Gina Han: New Work
Four Abstract Painters: Robert Kingston, David Allan Peters, Sarah McIntosh, Tony Beauvy’s

July 26 - August 30, 2008
Reception: Saturday, July 26, 5 - 7  PM

2525 Michigan Avenue #G2, Santa Monica, CA 90404
310-829-3300, fax 310-449-0070
Web site:
Gallery hours, Tuesday – Saturday 10:00am – 6:00pm

(l.) Gina Han, "Installation", acrylic, sizes variable.  
(r.) Group Show, Clockwise from Top Left: Robert Kingston, Sarah McIntosh (detail), David Allan Peters (detail), Tony Beauvy
All images courtesy of Ruth Bachofner Gallery.

Ruth Bachofner Gallery is pleased to present New Work by Gina Han and Four Abstract Painters.

Educated at Claremont Graduate University in Southern California, Gina Han employs traditions of Western art in her abstract paintings and infuses them with an Asian pop sensibility. Han’s work is driven by an effort to navigate the contradictory forces entrenched in the confluence of Eastern and Western sensibilities.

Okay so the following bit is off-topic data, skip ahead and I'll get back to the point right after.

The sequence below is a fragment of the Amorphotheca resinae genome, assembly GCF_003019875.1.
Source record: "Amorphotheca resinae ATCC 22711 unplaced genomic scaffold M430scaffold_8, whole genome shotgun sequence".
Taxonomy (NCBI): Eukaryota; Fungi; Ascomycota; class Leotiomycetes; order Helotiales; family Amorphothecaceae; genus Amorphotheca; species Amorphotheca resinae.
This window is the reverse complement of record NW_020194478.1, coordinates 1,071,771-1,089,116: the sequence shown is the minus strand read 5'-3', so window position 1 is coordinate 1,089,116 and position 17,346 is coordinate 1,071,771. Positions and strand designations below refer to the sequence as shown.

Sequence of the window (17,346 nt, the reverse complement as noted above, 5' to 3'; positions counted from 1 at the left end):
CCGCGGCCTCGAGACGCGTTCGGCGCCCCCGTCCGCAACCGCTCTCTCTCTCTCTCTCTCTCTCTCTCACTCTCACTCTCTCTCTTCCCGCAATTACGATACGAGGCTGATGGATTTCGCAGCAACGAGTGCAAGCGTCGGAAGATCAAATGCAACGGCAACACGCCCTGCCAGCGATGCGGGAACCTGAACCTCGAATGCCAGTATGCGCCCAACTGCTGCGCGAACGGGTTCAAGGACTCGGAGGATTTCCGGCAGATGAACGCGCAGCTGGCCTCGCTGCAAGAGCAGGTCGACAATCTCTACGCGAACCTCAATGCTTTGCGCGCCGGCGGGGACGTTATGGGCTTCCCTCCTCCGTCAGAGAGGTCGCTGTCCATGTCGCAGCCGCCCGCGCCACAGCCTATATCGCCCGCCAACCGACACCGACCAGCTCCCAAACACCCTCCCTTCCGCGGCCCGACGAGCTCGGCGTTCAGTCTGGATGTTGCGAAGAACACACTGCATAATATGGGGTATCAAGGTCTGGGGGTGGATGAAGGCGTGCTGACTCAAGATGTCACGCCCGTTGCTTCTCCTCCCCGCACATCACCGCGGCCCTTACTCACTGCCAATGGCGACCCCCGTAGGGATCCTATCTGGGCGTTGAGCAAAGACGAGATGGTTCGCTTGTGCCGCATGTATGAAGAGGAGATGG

Four Abstract Painters is an exhibition of four artists whose work shows four distinct approaches and interactions with paint.

Robert Kingston’s work emerges from a range of gestures, movements and erasures where improvisational sketches and incidents of dripping and streaking acrylic are embraced. This action occurs in so many layers, that some images are barely discernible, giving insight into Kingston’s thought process and leaving viewers searching for more clues.

David Allan Peters eschews traditional brushwork in favor of a more direct and physical interaction with his medium as he literally builds, digs into and shapes paint.

Sarah McIntosh
achieves her work through a choreographed practice where kinetics, chance and a collaboration between the artist herself and her studio assistant converge as ultra thin washes of paint are poured onto raw canvas. The paintings trace the fluid movement of paint and of the artist herself as she is carefully maneuvered over her canvases.

Tony Beauvy’s work creates an environment in which viewers are enveloped by pure color and the atmosphere created by curtains and striations of paint successively layered and erased over time. Resolution is achieved in the infinite spaces found in the transparent fields of paint.

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